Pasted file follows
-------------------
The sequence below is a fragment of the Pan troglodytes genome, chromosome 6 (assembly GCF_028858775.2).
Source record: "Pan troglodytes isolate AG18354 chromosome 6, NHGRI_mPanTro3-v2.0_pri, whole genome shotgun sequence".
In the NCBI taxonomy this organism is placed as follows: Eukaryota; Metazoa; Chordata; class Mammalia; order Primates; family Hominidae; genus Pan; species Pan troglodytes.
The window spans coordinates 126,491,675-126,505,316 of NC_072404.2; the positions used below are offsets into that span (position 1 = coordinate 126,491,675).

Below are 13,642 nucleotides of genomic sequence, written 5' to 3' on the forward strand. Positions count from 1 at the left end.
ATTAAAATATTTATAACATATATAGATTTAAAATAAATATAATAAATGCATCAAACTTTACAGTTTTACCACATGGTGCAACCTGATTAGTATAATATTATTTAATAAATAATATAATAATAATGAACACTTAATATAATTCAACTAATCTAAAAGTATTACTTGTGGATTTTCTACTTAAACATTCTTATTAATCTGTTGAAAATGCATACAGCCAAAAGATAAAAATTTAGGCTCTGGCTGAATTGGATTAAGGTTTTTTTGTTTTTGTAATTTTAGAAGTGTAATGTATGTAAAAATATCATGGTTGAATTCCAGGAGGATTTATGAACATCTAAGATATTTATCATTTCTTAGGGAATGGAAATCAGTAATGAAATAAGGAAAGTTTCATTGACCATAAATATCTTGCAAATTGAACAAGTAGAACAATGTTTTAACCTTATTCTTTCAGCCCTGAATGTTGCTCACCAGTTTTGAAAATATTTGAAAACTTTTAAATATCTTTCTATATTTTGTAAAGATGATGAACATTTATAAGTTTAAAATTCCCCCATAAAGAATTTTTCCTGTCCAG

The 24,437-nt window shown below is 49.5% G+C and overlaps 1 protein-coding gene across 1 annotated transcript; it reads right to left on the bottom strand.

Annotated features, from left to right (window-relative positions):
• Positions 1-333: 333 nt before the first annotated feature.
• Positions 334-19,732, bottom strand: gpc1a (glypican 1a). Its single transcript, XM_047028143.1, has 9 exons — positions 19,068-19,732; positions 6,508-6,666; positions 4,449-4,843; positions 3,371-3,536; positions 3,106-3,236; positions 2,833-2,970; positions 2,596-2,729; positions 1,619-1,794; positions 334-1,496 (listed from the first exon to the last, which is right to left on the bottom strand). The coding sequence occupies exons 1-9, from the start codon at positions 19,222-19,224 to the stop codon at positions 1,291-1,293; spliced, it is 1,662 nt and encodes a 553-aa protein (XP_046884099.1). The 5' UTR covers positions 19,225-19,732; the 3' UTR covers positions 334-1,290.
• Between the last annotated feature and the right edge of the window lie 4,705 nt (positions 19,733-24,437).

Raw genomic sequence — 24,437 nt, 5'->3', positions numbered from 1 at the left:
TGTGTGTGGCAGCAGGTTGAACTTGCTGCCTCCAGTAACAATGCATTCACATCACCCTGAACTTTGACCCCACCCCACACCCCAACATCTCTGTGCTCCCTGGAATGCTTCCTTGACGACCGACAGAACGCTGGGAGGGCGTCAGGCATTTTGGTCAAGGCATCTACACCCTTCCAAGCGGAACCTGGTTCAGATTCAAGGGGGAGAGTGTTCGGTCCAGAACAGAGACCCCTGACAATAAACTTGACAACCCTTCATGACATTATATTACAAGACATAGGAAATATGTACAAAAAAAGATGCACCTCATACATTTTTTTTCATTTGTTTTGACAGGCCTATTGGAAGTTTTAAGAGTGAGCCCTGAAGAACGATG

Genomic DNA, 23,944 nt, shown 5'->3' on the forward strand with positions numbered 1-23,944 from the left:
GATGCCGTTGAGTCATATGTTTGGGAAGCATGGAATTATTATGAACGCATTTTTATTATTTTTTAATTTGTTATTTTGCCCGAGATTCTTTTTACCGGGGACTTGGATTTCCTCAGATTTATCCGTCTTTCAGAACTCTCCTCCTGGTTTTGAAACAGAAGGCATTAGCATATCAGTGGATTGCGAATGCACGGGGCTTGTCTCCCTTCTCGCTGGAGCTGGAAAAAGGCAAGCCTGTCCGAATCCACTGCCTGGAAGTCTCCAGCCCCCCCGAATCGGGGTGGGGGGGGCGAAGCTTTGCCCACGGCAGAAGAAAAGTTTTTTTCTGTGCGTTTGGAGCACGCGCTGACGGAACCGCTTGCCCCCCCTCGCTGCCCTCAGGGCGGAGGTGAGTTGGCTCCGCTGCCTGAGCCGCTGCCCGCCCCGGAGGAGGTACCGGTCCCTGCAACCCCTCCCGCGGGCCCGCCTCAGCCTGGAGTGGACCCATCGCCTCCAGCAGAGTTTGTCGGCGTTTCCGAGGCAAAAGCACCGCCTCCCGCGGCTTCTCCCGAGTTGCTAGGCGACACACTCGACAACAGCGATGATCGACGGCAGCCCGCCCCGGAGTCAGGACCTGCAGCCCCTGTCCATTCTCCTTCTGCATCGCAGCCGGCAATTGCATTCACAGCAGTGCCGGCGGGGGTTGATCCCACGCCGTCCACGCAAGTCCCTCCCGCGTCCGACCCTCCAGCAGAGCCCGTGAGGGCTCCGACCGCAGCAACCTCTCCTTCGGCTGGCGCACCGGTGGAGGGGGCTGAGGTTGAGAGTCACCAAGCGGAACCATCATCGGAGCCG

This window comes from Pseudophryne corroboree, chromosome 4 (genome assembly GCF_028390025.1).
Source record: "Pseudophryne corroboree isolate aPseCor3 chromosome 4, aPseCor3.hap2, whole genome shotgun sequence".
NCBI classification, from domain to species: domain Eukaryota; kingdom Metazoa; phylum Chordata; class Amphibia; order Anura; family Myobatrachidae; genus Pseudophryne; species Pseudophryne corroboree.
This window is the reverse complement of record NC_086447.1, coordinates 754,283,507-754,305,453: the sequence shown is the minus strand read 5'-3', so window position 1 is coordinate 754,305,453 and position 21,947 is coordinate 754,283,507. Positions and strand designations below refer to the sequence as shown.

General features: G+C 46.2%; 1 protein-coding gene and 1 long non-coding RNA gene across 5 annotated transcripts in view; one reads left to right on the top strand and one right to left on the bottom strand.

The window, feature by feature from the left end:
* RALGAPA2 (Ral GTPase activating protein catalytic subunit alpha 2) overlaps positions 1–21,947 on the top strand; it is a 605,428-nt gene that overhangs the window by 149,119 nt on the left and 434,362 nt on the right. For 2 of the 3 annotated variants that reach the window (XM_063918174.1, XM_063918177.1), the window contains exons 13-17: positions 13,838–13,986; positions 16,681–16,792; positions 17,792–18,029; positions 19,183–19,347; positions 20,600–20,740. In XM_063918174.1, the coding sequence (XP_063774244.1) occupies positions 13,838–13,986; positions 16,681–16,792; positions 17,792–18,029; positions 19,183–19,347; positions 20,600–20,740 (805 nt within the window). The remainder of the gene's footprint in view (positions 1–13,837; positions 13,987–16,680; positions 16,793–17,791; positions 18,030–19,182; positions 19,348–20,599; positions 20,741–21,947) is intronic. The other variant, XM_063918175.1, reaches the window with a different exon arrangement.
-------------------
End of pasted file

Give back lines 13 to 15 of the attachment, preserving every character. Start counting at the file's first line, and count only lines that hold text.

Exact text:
TGTGTGTGGCAGCAGGTTGAACTTGCTGCCTCCAGTAACAATGCATTCACATCACCCTGAACTTTGACCCCACCCCACACCCCAACATCTCTGTGCTCCCTGGAATGCTTCCTTGACGACCGACAGAACGCTGGGAGGGCGTCAGGCATTTTGGTCAAGGCATCTACACCCTTCCAAGCGGAACCTGGTTCAGATTCAAGGGGGAGAGTGTTCGGTCCAGAACAGAGACCCCTGACAATAAACTTGACAACCCTTCATGACATTATATTACAAGACATAGGAAATATGTACAAAAAAAGATGCACCTCATACATTTTTTTTCATTTGTTTTGACAGGCCTATTGGAAGTTTTAAGAGTGAGCCCTGAAGAACGATG

Genomic DNA, 23,944 nt, shown 5'->3' on the forward strand with positions numbered 1-23,944 from the left:
GATGCCGTTGAGTCATATGTTTGGGAAGCATGGAATTATTATGAACGCATTTTTATTATTTTTTAATTTGTTATTTTGCCCGAGATTCTTTTTACCGGGGACTTGGATTTCCTCAGATTTATCCGTCTTTCAGAACTCTCCTCCTGGTTTTGAAACAGAAGGCATTAGCATATCAGTGGATTGCGAATGCACGGGGCTTGTCTCCCTTCTCGCTGGAGCTGGAAAAAGGCAAGCCTGTCCGAATCCACTGCCTGGAAGTCTCCAGCCCCCCCGAATCGGGGTGGGGGGGGCGAAGCTTTGCCCACGGCAGAAGAAAAGTTTTTTTCTGTGCGTTTGGAGCACGCGCTGACGGAACCGCTTGCCCCCCCTCGCTGCCCTCAGGGCGGAGGTGAGTTGGCTCCGCTGCCTGAGCCGCTGCCCGCCCCGGAGGAGGTACCGGTCCCTGCAACCCCTCCCGCGGGCCCGCCTCAGCCTGGAGTGGACCCATCGCCTCCAGCAGAGTTTGTCGGCGTTTCCGAGGCAAAAGCACCGCCTCCCGCGGCTTCTCCCGAGTTGCTAGGCGACACACTCGACAACAGCGATGATCGACGGCAGCCCGCCCCGGAGTCAGGACCTGCAGCCCCTGTCCATTCTCCTTCTGCATCGCAGCCGGCAATTGCATTCACAGCAGTGCCGGCGGGGGTTGATCCCACGCCGTCCACGCAAGTCCCTCCCGCGTCCGACCCTCCAGCAGAGCCCGTGAGGGCTCCGACCGCAGCAACCTCTCCTTCGGCTGGCGCACCGGTGGAGGGGGCTGAGGTTGAGAGTCACCAAGCGGAACCATCATCGGAGCCG